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How Socially Conscious Businesses Will Affect Design

People are flocking towards organizations that reflect a heightened sense of social and environmental awareness. The Sustainability Center at California State University, Northridge. Image © Gensler

One of the prime factors affecting global business is the convergence of social and commercial interests. Corporations are now dedicating significant resources to social responsibility initiatives, and while some see this shift as a public relations stunt designed to curry favor with tastemakers and media doyens, the results of such efforts speak volumes. It’s become clear that consumers gravitate towards brands that align with their personal values, and brands that make social responsibility a key tenet of their corporate ethos tend to evoke strong emotional connections with target customers.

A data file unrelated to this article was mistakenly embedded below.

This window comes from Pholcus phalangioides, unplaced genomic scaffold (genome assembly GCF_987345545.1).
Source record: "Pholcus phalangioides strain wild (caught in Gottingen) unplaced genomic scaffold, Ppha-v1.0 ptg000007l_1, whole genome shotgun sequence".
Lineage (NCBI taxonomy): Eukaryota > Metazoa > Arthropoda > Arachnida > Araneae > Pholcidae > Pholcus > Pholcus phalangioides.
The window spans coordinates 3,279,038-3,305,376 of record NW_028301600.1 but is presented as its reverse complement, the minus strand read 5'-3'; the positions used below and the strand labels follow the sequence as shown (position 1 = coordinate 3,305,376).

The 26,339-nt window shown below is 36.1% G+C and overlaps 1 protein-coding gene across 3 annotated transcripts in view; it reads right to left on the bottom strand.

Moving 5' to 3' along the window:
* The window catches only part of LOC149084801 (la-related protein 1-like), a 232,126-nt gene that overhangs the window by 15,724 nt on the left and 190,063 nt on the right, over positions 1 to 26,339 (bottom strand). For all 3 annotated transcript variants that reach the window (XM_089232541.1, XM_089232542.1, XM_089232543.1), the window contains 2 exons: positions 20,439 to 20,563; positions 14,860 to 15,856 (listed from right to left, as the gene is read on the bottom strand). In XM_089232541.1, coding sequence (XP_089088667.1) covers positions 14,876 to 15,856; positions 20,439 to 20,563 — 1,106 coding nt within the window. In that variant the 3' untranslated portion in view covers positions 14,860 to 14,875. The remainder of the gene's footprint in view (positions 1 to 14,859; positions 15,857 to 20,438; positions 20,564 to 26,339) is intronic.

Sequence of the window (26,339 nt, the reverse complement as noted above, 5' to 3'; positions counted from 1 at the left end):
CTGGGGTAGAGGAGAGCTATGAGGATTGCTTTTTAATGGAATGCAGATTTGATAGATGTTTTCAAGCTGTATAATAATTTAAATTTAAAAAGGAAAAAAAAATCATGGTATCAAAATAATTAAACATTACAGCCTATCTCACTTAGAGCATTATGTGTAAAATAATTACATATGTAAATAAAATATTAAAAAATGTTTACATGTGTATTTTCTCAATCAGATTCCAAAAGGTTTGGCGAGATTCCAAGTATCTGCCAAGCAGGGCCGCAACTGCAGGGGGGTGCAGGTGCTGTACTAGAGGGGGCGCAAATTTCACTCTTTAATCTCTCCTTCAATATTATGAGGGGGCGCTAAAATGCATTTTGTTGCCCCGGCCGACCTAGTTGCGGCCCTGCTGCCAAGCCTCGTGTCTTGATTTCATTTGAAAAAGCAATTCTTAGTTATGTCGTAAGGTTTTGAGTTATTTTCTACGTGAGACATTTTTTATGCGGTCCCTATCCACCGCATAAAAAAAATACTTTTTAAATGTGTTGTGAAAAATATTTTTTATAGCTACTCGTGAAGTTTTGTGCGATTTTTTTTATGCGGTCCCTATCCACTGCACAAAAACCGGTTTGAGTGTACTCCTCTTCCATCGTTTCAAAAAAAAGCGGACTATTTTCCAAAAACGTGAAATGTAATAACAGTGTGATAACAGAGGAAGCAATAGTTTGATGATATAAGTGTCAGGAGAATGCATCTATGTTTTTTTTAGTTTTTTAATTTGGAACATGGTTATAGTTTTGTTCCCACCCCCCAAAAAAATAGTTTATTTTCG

This will be even truer in the future. Johnson Controls’ Smart Workplace 2040 report foresees a “wave of ‘smart consumerism’ and collective expressionism around sustainability values, as a reaction against the strong individualism of the past.” McKinsey & Company states that shareholders’ interests will increasingly go hand in hand with the interests of the broader community; providing value to society will become an integral component of successful business strategies. According to Fast Company, there’s a growing need for greater empathy in design. Brands will have to focus more on how design impacts the consumer experience in a complete manner—one that takes into account emotional, physical, financial and sensory interaction.

Providing affordable housing in developing nations will become a priority in the near future. Image © Gensler

People, the planet, and profit